Even if you’ve never used a spiky ball for massage, you can probably imagine that it can be an uncomfortable process. However, the benefits far outweigh the negatives. Improving your circulation whilst easing pain and tension with just a little piece of silicon? Where do I sign up?
If you’re a follower of the blog, you’ll have already seen our tutorials for this special little massage tool/torture implement for your feet.(https://bit.ly/3qNP7DK), your buttocks here (https://bit.ly/3t4CAyS) and your shoulders here (https://bit.ly/3xoK3um).
Today, however, we’re going to focus on the calf muscles. Our two main calf muscles are the gastrocnemius (the big “ball” of the calf), which has 2 heads, a medial and a lateral; and soleus (deeper and lower down on the leg). We also have muscles which move our toes and help to move the sole of our feet in and out in the lower part of the leg on the posterior side. We can work these at the same time with our spiky ball.
We’ve already heard about how massage works by creating pressure and stimulation. This is through the skin and into the tissues of the body, including muscles, ligaments, tendons and fascia (connective tissue). This increases blood flow and helps to reduce blood pressure. The pressure from the spiky ball desensitises nerves, and helps us move on from (or at least around) pain.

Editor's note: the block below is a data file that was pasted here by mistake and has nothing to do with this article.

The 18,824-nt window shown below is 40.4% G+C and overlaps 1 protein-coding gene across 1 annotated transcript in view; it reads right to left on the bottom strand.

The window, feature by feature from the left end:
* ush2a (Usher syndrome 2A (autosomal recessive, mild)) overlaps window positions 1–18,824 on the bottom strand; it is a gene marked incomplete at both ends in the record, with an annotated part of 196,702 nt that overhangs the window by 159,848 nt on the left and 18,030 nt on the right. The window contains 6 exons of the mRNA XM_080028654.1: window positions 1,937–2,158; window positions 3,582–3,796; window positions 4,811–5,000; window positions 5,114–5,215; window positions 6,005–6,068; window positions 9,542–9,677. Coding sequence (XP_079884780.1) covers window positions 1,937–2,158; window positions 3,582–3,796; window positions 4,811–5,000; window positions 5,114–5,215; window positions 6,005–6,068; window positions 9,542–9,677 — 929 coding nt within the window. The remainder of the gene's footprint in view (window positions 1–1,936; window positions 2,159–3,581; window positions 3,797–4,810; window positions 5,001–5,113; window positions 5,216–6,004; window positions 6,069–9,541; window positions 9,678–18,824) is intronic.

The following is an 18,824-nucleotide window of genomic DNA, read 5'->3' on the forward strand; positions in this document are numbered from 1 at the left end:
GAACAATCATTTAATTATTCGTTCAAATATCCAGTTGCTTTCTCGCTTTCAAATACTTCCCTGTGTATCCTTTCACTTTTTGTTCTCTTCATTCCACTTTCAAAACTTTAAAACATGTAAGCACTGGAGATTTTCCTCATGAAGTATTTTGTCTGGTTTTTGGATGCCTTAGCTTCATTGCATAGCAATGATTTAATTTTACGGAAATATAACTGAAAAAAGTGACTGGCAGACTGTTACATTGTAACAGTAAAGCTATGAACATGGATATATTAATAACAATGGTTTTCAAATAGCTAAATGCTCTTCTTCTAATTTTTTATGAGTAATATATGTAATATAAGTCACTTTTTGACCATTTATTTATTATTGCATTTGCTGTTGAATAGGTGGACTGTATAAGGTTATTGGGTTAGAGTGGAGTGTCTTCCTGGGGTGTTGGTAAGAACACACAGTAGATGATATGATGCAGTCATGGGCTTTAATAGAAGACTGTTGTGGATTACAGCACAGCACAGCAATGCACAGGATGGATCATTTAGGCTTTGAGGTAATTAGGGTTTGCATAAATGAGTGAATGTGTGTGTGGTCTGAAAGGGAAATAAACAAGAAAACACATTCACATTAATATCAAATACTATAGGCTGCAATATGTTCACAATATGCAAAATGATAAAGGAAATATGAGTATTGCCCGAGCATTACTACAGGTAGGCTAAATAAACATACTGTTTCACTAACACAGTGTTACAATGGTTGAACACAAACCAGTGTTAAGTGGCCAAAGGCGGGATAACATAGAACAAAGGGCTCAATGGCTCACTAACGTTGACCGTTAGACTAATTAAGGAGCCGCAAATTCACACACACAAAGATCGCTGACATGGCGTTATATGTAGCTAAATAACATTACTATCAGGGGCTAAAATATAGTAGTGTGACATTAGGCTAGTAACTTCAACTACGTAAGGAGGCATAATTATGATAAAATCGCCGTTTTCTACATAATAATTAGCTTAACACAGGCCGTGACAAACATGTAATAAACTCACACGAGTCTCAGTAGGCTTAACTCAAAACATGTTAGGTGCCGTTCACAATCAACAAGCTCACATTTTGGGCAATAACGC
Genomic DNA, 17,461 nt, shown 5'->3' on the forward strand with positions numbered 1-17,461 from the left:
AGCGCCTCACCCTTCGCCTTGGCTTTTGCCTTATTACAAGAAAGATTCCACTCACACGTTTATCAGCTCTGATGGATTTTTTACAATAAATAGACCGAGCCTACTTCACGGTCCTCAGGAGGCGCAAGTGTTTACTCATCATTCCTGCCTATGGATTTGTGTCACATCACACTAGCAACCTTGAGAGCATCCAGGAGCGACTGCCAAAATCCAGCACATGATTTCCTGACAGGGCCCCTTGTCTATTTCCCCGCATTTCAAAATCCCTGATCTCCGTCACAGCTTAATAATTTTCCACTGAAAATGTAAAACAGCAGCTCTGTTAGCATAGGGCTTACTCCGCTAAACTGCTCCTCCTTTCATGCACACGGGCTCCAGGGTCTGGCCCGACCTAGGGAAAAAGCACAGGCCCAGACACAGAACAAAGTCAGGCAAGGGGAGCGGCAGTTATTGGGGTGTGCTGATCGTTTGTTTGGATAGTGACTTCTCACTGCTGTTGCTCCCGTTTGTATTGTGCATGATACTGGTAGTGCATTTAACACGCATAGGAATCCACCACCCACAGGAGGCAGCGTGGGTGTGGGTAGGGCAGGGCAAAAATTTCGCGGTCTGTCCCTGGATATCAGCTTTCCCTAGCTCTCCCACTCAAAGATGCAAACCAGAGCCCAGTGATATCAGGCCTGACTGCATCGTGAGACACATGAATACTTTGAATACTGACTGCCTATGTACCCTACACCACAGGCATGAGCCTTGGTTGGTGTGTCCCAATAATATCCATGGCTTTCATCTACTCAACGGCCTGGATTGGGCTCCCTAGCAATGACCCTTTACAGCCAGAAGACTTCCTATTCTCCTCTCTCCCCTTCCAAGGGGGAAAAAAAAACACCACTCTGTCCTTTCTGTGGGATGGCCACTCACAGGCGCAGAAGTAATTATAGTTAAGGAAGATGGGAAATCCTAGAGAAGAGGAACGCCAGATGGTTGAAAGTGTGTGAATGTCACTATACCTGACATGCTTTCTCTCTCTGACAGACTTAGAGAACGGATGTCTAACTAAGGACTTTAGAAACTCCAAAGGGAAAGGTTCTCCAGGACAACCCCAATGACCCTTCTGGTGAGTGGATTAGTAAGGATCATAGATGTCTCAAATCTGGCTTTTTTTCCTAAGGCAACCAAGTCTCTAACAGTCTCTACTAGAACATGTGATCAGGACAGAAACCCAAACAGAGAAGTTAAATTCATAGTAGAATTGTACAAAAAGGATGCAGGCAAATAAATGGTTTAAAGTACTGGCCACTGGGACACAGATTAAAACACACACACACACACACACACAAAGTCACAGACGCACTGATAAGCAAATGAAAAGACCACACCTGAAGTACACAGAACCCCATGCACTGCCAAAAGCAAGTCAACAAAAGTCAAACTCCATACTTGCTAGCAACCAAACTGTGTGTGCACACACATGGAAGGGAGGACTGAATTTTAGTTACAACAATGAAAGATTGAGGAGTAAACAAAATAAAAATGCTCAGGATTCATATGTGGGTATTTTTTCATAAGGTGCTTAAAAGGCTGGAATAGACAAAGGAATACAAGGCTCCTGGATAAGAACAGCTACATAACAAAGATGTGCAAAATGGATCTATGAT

Remember that you are in charge of the pressure, and we have various ways of bringing the soft tissue release deeper. Your physiotherapist’s thumbs (elbows) can have a day off.
Let’s make a start. Sit on the floor (or a fairly hard surface) with the leg to be stretched out in front of you. Place the spiky ball under the widest part of your calf. (The gastrocnemius) and draw your toes back towards your head. See Figure 1.
Now point your toes, allowing the spiky ball to roll a little under your muscles (Figure 2). You can move the ball up or down the leg a little to work into any tight spots. And as always, you should spend as much time as you need to release the tension (but probably not much more than a few minutes).
Now try, rolling the foot so that the toes point to the left, and then to the right (Figures 3 and 4). You’ll feel some portions of the soft tissue are more sensitive than others, but if you’re not feeling quite enough pressure, try crossing the opposite leg over for extra weight onto the ball.
Lastly, roll the ball down towards the Achilles tendon avoiding the bony part at the back of the heel. Try pointing the toes (Figure 5), drawing them back (Figure 6), rolling your leg in and out and crossing the opposite leg on top again.
You should find that working through the calf releases some of those tighter spots and makes activities like walking and stepping downstairs that little easier.
If you have any questions about back or shoulder pain, or would like to book an appointment to see a physiotherapist, please click here to book. Book Online – Physioflexx Ayrshire
For all equiries : Contact – Physioflexx Ayrshire on 01560 483200.
Previous Blogs on our Spiky Ball series can be found here: